I had an unexpected surprise last week when one of my all-time favorite novels landed on my doorstep. Patricia Highsmith’s Ripley’s Game arrived complete with a wonderfully evocative cover. It came shrink-wrapped with a copy of Fydor Dostoevsky’s Crime and Punishment. I was confused why these two books came wrapped together. So I did a little research.
But the beauty of the suspense genre is that a writer can write profound thoughts and have some sections without physical action if he wishes to, because the framework is an essentially lively story. Crime and Punishment is a splendid example of this. In fact, I think most of Dostoyevsky’s books would be called suspense books, were they being published today for the first time. But he would be asked to cut, because of production costs.
The novel was firstly filmed in a loose 1977 adaptation by Wim Wenders starring Dennis Hopper and entitled The American Friend. The novel was more faithfully adaptated for the screen in 2002 in a film that starred John Malkovich as Ripley.
The cover for the new Vintage edition is striking and I have asked the publishers for a print of the artwork for my dinning room.
It seems that the Vintage team is entering the out-of-copyright-classics market for the first time with these illustrious names being joined by the greatest writers from previous centuries, such as Jane Austen, Charles Dickens, Lewis Carroll and Henry James. This move is in keeping with the ambition of Vintage as a whole to bring the best writers of yesterday, today and tomorrow to as wide a readership as possible.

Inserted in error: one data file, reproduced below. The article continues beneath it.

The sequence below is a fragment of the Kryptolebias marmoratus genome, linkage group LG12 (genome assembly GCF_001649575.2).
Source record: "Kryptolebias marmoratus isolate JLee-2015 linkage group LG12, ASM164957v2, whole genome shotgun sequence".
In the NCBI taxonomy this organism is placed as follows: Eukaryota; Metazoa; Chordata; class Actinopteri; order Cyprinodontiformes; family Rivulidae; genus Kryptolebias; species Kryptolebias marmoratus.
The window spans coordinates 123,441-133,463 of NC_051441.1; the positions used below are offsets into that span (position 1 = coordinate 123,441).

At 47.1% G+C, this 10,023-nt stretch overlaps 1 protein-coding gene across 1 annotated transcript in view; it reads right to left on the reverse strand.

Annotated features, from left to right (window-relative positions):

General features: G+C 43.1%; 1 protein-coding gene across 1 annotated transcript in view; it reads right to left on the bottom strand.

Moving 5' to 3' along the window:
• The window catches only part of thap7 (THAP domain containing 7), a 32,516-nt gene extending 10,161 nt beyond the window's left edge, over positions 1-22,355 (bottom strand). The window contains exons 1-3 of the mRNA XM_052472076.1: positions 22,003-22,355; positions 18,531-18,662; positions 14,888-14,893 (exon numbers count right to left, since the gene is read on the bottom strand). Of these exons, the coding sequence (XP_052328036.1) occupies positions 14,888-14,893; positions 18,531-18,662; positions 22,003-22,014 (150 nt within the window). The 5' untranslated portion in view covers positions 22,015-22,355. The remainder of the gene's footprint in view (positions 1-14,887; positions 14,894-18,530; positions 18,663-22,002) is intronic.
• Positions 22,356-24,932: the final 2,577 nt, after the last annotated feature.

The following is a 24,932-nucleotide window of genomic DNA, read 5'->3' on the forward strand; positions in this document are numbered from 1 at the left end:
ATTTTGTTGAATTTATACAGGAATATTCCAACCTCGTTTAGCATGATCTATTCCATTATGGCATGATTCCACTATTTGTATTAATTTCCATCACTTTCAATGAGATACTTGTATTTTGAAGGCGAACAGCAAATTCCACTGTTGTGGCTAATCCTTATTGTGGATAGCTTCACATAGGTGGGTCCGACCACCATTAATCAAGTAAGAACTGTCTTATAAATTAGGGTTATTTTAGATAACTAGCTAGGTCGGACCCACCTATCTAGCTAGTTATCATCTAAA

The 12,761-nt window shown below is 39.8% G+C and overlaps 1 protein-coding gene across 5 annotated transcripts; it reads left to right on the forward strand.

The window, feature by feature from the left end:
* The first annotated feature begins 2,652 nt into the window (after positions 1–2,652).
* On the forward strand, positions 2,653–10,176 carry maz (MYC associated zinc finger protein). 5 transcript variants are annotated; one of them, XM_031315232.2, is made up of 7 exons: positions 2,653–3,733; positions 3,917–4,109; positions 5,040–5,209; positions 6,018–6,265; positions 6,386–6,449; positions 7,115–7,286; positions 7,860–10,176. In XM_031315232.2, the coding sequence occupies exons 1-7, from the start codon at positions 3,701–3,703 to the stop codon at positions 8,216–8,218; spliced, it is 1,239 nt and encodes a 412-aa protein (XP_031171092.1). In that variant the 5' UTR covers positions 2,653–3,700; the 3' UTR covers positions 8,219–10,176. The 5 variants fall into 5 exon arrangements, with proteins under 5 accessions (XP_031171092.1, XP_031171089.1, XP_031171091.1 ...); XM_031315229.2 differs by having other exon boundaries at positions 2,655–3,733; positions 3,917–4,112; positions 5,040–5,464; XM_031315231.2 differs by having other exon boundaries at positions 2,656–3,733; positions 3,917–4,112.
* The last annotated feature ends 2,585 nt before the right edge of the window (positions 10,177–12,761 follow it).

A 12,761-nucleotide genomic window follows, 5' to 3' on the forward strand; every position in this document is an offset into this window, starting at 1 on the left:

Apart from crime, Vintage has developed series of twin-packs for other genres, emotions and human conditions:
VINTAGE FANTASY: The Wind-up Bird Chronicle by Haruki Murakami and Alice’s Adventures in Wonderland by Lewis Carroll
VINTAGE FEAR: The Bloody Chamber by Angela Carter and The Complete Fairy Tales by the Brothers Grimm
VINTAGE LIES: Atonement by Ian McEwan and What Maisie Knew by Henry James
VINTAGE LOVE: Possession by A.S. Byatt and Middlemarch by George Eliot
VINTAGE LUST: The Rachel Papers by Martin Amis and Tom Jones by Henry Fielding
VINTAGE MONSTERS: Sexing the Cherry by Jeanette Winterson and Frankenstein by Mary Shelley
VINTAGE SATIRE: Atomised by Michel Houellebecq and Gulliver’s Travels by Jonathan Swift
VINTAGE SIN: Inferno by Dante Alighieri and Sabbath’s Theater by Philip Roth
VINTAGE YOUTH: Trainspotting by Irvine Welsh and Oliver Twist by Charles Dickens
And — perhaps most delicious of all — if you can’t get enough of the amoral world of Patricia Highsmith, check here for some rare interviews archived by the BBC.